Contra Porterville in California, where poor farmworkers with few options are running out of water, on the fringes of Tucson it’s those who chose to sprawl onto the edge of a relatively affluent community, beyond municipal utilities and dependent on a marginal aquifer, who are now seeing their wells running dry. Tony Davis:
In the Tortolita foothills, Glenn Phillips has plenty of competition for water. About 70 wells, drilled since the early 1980s, are registered with the state water department in a one-mile-wide swatch north of Cougar Canyon Trail, between Como Drive on the east and Seifert Estates Road on the west.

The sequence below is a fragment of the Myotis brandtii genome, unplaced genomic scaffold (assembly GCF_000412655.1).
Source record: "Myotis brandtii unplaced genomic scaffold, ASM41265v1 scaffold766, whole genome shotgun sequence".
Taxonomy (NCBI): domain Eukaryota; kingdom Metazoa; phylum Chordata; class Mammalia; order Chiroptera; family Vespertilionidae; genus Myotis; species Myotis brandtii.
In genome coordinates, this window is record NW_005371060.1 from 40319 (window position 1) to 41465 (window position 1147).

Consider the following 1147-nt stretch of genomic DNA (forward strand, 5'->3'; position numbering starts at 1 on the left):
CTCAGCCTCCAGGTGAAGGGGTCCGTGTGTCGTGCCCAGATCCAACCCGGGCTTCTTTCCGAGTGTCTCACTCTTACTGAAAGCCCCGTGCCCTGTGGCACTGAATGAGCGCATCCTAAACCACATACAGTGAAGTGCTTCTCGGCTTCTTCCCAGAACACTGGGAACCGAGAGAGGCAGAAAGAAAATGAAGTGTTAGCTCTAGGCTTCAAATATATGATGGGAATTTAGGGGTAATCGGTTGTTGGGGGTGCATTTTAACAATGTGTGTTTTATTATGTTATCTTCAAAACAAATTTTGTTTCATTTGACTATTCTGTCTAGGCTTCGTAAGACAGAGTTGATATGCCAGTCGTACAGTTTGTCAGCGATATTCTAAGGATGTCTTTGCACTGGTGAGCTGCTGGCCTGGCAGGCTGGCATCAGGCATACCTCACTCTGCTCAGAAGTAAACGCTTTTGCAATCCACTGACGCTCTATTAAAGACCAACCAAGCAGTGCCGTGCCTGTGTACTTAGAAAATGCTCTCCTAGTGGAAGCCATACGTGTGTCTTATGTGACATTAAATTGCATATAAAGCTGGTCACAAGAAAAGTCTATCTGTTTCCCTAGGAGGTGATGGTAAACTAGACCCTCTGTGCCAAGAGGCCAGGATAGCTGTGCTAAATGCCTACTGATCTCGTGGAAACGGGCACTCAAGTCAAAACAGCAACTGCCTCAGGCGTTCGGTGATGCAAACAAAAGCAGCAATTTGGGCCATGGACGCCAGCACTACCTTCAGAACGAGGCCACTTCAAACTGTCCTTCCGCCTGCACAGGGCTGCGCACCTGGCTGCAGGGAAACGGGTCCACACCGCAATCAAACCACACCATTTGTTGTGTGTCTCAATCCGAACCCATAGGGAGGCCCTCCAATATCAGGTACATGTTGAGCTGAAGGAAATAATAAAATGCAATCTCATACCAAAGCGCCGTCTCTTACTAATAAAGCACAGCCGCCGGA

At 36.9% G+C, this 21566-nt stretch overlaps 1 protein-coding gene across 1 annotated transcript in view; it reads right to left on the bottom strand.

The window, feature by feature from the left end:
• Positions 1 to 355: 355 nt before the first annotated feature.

They range from 150 to 1,250 feet deep, with bedrock less than 400 feet.
One of the area’s first wells was dug in 1979 by Charles Hill, now 61, whose home now backs up against Phillips’. A computer scientist who designs and writes applications for computers at the University of Arizona, Hill and his wife moved here from Tucson three months after their marriage because they wanted to live under dark skies and see the stars.